By Paul Cherney
This is the week of August options expiration.
July reports on inflation and housing will be delivered at 8:30 a.m. ET on Tuesday. The Street expects headline CPI for July to be up 0.4%, and the core rate (ex-food, ex-energy) is expected to be up 0.2% or up 0.1%. A core rate higher than up 0.3% would probably weigh on equity prices on fears that the higher energy costs might be affecting core prices.
Housing starts and permits will also be delivered at 8:30 a.m. The Street expects starts to be at a 2.023 million to 2.025 million annualized rate. Permits are expected to have declined a little top 2.110 million annualized rate (last month was 2.132 million annualized rate).
At 9:15 a.m.. industrial production and capacity utilization will be announced. The Street expects production to be up 0.5%, and capacity is seen up 0.3% to 80.3%.
I'm of the opinion that it would be wiser to wait for thoroughly oversold readings in the end of day measures before expecting a bounce of significance. I still think upside is limited.
Little has changed technically since Friday's comment, NASDAQ weekly measures are weakening, with a slightly negative bias, but shorter-term end of day measures remain at levels that can see a little lift in prices.
Both the NASDAQ and the S&P 500 are at levels of heavy resistance that I expect to cap gains. But if I'm wrong, prices will tell me so -- if the NASDAQ moves above 2195, or the S&P 500 moves above the 1245 level.
The machinery of the option expiration can create some volatility Tuesday and Wednesday.
Weekly measures I run on the S&P 500 are neutral, slightly weakening, but NEUTRAL is the key word here as thresholds of negativity have not been broken. There is no herd mentality right now in these measures. These measures include volume and their effectiveness is somewhat affected by the summer-time vacation volumes, but neutral means these measures have not yet tilted to suggest a good chance for a run-up or a drop.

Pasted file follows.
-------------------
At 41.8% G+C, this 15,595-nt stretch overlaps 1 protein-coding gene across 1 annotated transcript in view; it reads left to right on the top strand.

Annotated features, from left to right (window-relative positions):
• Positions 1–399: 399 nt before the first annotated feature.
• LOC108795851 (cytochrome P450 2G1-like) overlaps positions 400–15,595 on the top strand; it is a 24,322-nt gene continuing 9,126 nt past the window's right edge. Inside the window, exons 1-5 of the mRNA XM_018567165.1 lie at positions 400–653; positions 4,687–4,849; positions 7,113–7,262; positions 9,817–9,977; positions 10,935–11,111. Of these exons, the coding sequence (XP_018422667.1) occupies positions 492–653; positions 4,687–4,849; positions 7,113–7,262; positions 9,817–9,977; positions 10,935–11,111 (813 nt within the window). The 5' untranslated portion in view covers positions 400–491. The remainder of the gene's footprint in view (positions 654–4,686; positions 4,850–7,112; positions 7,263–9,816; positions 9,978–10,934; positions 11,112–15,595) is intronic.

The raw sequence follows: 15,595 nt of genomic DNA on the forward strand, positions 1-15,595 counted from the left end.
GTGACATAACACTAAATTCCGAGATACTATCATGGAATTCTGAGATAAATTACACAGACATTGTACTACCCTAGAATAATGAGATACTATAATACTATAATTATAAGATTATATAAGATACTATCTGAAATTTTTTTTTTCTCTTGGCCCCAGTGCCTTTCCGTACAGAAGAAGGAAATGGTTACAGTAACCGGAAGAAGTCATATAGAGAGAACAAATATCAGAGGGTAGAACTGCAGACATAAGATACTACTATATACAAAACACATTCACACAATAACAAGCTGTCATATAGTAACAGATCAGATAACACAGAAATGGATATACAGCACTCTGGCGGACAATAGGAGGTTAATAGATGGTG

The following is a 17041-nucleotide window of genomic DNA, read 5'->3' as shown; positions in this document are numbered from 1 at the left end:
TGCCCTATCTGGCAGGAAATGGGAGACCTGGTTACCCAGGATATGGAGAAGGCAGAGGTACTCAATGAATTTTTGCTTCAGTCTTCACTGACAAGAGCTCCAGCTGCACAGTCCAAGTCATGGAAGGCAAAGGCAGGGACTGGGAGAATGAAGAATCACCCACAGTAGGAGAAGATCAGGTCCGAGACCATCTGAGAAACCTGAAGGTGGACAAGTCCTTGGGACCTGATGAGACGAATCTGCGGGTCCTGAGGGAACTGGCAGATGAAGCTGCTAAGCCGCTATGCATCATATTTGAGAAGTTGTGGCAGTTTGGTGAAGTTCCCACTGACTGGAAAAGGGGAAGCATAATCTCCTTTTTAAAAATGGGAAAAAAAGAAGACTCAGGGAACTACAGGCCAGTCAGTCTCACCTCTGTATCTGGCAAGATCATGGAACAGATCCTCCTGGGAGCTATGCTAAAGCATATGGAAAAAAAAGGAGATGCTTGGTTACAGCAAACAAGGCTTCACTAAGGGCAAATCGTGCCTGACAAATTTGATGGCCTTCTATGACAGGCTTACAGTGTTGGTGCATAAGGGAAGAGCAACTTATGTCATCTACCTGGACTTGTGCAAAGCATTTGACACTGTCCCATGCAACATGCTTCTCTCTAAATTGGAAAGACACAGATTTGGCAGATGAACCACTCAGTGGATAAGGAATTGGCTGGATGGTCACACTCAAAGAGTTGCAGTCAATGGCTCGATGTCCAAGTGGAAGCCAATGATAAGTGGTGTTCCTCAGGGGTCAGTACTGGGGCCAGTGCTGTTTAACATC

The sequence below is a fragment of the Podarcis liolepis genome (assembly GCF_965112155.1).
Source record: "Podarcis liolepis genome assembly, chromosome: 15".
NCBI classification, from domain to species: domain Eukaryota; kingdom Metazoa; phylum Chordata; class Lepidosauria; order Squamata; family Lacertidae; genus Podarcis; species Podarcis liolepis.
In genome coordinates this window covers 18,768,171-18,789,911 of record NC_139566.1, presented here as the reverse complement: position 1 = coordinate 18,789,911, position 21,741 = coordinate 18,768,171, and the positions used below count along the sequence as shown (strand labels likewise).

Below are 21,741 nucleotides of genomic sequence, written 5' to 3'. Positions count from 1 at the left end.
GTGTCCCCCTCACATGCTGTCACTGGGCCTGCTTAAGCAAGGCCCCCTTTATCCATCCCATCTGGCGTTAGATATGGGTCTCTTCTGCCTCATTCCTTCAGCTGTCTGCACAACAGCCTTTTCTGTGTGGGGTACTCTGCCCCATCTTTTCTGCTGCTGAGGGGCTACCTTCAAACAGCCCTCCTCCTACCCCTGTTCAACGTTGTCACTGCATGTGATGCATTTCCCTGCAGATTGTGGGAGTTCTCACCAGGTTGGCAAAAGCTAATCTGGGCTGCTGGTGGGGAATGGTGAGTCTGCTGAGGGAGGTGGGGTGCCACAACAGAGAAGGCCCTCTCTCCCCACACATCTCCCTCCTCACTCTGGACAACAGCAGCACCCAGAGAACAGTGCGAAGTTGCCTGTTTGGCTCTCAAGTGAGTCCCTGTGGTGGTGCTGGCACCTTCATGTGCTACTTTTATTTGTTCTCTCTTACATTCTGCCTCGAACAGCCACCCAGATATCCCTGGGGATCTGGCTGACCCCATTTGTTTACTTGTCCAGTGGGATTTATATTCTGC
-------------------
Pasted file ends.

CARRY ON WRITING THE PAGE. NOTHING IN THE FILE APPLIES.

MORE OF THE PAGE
I tend to expect that a lack of interest (probably starting after Wednesday of this week) will eventually lead to a small decline. But for the S&P 500, thresholds that would increase the chances for a move of more than a day or two have not yet been crossed. For the S&P 500, the chances for a sideways market seem high to me; my view of the S&P 500 chart makes it doubtful to me that there can be a huge drop, but conditions right now are not positive, either.
• NASDAQ immediate resistance is 2165-2185.91, resistance gets thick 2177.85 and higher. Next resistance is 2189-2207.79, resistance is well-defined (strong) 2201.91-2207.79, then 2211-2249 with a focus 2211-2233.33 resistance gets thick 2225-2233. Anytime immediate resistances are exceeded, they convert to supports until proven otherwise.
• S&P 500 intraday resistance is 1229-1239.76. A combination of several intraday plateaus creates a focus of resistance at 1238-1242.62, but resistance runs all the way 1245.81. The next focus of resistance above 1245 is 1249.23-1267.
• NASDAQ supports are stacked, and it is usually difficult for prices to drop through stacked support unless there is a headline of undeniably bearish (or sentimental) impact. The NASDAQ index has support 2167-2144.78 and a small shelf 2144-2136. A close below 2144 does not find the next well defined layer of support until 2106-2076 (very strong and should hold if tested).
• The S&P 500 has immediate intraday support 1231.79-1222.67. Thin shelf 1219-1215, next meaningful support is 1206-1183 (very strong). I think an S&P 500 close below the 1219.80 level would increase the chances for a sideways market that drifts down to to test 1206-1183.
The S&P 500 has a special situation, it has been able to weather selling without dropping dramatically due to the strength in oil related shares. If oil prices drop, a return to non-energy related shares might be partially offset by short-term profit-taking in energy related shares (like Monday). A close below S&P 500 1219.80 level would be short-term negative, but significant downside risk is not expected and if, over the course of the next couple of weeks, the S&P 500 tests 1206-1183, this looks like a place on the chart for a floor.
Cherney is president of Cherney Market Analysis